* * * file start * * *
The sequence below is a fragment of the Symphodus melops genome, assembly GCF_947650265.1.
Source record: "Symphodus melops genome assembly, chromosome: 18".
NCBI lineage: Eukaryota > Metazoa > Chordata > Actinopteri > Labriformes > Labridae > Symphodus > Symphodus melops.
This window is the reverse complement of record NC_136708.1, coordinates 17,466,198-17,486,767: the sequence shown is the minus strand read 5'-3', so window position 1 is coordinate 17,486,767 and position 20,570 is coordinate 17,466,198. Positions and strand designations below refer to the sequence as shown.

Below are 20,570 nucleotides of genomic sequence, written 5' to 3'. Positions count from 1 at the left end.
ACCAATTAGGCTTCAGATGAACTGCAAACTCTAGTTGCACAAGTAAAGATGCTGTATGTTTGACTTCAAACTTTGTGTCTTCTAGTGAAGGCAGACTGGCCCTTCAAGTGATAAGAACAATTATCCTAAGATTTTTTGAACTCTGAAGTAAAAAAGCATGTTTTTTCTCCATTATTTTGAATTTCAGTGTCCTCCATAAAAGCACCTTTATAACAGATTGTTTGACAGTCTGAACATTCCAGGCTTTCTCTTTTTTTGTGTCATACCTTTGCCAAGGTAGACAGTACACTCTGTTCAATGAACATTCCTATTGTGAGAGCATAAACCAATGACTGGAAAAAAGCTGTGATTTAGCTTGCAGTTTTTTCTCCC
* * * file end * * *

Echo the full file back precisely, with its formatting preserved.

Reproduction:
The sequence below is a fragment of the Symphodus melops genome, assembly GCF_947650265.1.
Source record: "Symphodus melops genome assembly, chromosome: 18".
NCBI lineage: Eukaryota > Metazoa > Chordata > Actinopteri > Labriformes > Labridae > Symphodus > Symphodus melops.
This window is the reverse complement of record NC_136708.1, coordinates 17,466,198-17,486,767: the sequence shown is the minus strand read 5'-3', so window position 1 is coordinate 17,486,767 and position 20,570 is coordinate 17,466,198. Positions and strand designations below refer to the sequence as shown.

Below are 20,570 nucleotides of genomic sequence, written 5' to 3'. Positions count from 1 at the left end.
ACCAATTAGGCTTCAGATGAACTGCAAACTCTAGTTGCACAAGTAAAGATGCTGTATGTTTGACTTCAAACTTTGTGTCTTCTAGTGAAGGCAGACTGGCCCTTCAAGTGATAAGAACAATTATCCTAAGATTTTTTGAACTCTGAAGTAAAAAAGCATGTTTTTTCTCCATTATTTTGAATTTCAGTGTCCTCCATAAAAGCACCTTTATAACAGATTGTTTGACAGTCTGAACATTCCAGGCTTTCTCTTTTTTTGTGTCATACCTTTGCCAAGGTAGACAGTACACTCTGTTCAATGAACATTCCTATTGTGAGAGCATAAACCAATGACTGGAAAAAAGCTGTGATTTAGCTTGCAGTTTTTTCTCCC